14. Re swearing, we have explained to the 8 year old it’s something adults get to do because you need to know how to do it properly, and in context. Just like mommy and daddy drink the occasional beer/wine. And its not “NO!” it’s “when you are older”. And he’s pretty good about it (he did get in trouble for using the finger at school which he swore up and down no one had told him was bad, and I actually do believe it because I don’t think he’s seen it at home).

    Just to show how it’s not just swearing, the one big thing we had to have a TALK with him about was that after he saw Raiders of the Lost Ark, he REALLY REALLY shouldn’t draw the flag of the Bad Germans, even as baddies. (Especially sitting next to his best friend who’s mother was, ah, from Isreal).

  15. Also swearing is fascinating (see also the awesome book The F Word by Jesse Sheidlower which we have on the shelves and I’m sure he’ll find someday, but there’s honestly worse stuff there). My wife and I at one point joked we should switch to Québécois swearing (“Tabernac!”) because it’s so fascinating (sorry Québécois but you know it’s weird right?). But then hilariously he ended up going to a bilingual French school with students from guess where :-)

  16. Xtifr: “And I also don’t see any real reason why it can’t take over from grass roots, spreading to the state level, and thus automatically to the federal.”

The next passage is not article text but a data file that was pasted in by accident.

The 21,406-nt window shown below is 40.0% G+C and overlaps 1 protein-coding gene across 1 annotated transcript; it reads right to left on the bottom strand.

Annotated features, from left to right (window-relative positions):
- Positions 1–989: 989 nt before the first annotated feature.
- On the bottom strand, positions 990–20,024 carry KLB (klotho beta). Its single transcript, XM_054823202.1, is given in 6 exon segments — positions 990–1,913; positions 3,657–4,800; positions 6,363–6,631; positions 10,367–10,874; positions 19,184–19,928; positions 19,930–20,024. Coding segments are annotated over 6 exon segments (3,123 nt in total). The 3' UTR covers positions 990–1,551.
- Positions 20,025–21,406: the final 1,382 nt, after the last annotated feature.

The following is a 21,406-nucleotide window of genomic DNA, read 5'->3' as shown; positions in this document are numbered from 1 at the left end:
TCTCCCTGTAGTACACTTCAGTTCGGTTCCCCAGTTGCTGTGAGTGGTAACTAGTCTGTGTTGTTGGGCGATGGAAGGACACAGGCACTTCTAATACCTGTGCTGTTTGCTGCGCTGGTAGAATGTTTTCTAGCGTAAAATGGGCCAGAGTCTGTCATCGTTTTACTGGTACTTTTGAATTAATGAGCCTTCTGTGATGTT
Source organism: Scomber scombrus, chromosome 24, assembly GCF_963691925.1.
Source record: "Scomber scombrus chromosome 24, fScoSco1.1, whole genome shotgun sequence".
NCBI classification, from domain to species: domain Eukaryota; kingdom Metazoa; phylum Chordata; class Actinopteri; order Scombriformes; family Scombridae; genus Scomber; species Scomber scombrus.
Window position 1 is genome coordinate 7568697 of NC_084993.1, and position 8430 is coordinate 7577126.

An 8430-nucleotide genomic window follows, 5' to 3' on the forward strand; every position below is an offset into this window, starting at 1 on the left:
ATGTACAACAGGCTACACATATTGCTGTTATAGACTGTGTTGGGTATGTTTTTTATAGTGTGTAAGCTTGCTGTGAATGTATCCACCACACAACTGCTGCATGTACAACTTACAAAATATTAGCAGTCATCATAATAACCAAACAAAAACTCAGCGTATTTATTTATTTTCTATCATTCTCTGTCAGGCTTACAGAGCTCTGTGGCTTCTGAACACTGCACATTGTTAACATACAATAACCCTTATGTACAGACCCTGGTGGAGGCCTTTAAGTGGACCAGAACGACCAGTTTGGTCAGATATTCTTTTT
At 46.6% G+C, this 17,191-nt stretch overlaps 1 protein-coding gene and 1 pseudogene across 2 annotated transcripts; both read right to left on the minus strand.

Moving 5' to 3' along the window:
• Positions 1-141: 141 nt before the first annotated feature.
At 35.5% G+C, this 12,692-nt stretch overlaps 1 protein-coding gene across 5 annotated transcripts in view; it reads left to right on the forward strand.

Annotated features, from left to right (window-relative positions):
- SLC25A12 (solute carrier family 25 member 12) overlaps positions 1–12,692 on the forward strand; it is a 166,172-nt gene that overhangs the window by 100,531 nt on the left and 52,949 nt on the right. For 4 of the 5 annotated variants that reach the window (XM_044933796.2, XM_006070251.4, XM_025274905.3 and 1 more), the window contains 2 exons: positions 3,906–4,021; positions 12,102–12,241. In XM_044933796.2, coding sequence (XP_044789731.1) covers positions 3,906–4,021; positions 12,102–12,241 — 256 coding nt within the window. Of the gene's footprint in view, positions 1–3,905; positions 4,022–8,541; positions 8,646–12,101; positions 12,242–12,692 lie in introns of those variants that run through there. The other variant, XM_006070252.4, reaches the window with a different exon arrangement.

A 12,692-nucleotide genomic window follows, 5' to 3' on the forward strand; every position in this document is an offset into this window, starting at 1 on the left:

The NPV compact has states sign up to award the EC votes to whoever wins the popular vote at the national level. Part of the compact is that it doesnt kick in until at least 270 EC worth of states sign the NPV compact.

    If just one state did ranked ballot voting for president, they might end up.giving their ec votes to a green party candidate. With all the states doing straight ballots, they would go red or blue. And then with the federal.rules requiring first past the post, that one state voting Green is a spoiler vote. The federal government wont rank vote the ec results. They’ll just count ec votes in first past the post fashion. The green votes have no impact on which red of blue candidate would be second choice. Standard spoiler vote issues apply. The vote for Nader helps Bush win over Gore.

    Worse, if the lone ranked ballot state somehow prevented both red and blue candidate from getting 270 votes, then all EC votes are thrown out, and congress decides who is prrsident.

    And in a system tbat has 2 senators per state regardless.of population and gerrymandered house districts, do not think for a second that congress choosing the president that they would do anything representative of the people.

    Untilat least 270 EC votes worth of states do ranked ballot voting, any number less than that can only add the potential for spoiler votes. If you do it from individual states up, the first election where a blue state ends up throwing its ec votes away to a green candidate, you will guarantee no other state will follow ranked ballot voting for president.

    If you approach it like the NPV compact, where states agree ahead of time, but the agreement doesnt kick in until 270 votes of states sign, then you could avoid spoiler vote effects.